Hidden sixty metres below the streets of Moscow lies ZKP Tanansky, a 7,000 sq metre space which once served as a secret Cold War–era communications centre. Built in the 1950s, this vast complex was designed to withstand a direct nuclear attack and filled with enough supplies to stay running for months afterwards. Since its declassification in 1995, Bunker 42 has drawn many visitors keen to delve into the secrets of the past.
Empty since 1967, this “Model Prison” still radiates desperation and paranoia. Commissioned in 1926 by dictator Gerardo Machado, and inspired by the Panopticon model, its oppressive architecture was designed to create a sense of constant, invisible monitoring. Even though Fidel Castro was once an inmate here, under Castro’s government the prison's population ballooned to over 6,000 “enemies” of the state. Now a museum, visitors can experience the forbidding atmosphere still present in these echoing corridors and vacant cells.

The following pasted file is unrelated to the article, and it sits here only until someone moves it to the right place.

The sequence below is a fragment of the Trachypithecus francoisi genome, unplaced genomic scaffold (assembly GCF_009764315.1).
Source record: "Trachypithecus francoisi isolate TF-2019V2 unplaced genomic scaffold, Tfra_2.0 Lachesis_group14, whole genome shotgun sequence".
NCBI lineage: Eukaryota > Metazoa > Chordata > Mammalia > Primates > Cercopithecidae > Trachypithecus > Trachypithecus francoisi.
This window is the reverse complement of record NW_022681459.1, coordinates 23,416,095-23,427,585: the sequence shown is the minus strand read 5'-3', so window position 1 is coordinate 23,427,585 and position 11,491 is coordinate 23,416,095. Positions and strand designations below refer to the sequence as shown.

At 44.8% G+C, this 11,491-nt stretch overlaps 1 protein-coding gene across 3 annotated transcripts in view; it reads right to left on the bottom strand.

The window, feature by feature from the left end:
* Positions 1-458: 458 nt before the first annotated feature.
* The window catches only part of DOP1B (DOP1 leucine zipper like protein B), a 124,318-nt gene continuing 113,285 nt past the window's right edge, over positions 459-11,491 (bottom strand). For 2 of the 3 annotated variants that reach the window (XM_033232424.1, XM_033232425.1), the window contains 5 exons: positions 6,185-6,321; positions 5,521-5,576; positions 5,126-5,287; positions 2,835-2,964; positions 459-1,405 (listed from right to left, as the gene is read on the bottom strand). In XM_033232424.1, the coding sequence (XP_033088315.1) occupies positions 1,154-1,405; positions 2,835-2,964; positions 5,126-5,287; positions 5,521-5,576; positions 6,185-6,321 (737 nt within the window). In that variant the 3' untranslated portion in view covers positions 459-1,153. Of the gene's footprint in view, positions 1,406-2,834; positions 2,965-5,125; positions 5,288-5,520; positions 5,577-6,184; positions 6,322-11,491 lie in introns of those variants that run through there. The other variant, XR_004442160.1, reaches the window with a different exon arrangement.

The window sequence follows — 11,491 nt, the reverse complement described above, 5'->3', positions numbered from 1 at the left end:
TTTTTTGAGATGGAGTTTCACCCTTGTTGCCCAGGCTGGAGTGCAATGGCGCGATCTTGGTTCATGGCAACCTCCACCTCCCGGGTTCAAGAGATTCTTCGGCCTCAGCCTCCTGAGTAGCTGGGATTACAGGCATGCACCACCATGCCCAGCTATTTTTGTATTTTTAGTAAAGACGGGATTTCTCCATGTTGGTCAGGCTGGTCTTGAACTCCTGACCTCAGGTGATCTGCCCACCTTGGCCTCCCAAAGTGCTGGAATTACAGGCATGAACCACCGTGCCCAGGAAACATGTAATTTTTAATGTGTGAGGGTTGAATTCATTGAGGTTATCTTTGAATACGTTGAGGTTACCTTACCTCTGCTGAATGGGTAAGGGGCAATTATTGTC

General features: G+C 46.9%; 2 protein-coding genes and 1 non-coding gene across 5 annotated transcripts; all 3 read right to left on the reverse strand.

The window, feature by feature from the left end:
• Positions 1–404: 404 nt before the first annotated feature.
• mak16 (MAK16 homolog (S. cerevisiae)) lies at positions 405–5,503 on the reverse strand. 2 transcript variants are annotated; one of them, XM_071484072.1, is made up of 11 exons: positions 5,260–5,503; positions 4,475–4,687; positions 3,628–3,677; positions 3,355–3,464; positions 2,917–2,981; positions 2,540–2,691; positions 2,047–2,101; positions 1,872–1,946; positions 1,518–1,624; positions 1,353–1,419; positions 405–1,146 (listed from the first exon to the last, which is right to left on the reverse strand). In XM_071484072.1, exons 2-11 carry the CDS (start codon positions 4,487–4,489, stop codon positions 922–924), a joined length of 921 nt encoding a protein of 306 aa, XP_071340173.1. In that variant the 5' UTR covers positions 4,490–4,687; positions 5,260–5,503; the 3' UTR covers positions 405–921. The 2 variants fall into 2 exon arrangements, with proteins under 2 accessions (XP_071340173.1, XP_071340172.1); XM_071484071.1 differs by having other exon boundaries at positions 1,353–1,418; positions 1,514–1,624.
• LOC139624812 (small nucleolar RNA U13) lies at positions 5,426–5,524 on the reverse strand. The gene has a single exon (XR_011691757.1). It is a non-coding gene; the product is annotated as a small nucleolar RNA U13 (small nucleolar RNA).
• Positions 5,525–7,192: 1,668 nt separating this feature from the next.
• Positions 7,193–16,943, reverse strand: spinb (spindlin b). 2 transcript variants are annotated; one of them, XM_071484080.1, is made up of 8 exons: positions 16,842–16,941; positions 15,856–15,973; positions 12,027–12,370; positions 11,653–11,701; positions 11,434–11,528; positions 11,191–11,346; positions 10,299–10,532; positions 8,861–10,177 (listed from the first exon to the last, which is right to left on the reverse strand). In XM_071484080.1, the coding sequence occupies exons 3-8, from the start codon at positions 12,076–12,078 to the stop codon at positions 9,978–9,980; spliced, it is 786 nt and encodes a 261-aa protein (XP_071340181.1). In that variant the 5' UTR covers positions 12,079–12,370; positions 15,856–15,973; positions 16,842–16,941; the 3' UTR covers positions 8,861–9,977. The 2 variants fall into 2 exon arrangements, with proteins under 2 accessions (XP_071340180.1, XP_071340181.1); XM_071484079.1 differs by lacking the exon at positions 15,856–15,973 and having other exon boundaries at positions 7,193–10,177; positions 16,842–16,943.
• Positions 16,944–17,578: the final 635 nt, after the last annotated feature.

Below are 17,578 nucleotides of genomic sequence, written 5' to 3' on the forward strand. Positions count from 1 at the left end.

Jutting out of the waters of the Thames Estuary, The Maunsell Forts slowly rust away. Built in 1942, these offshore fortified towers were designed to provide anti-aircraft fire during the Second World War. After they were decommissioned in the late 1950s, a number of the structures were re-occupied by pirate radio stations. However, for the past three decades the forts have stood abandoned and largely ignored.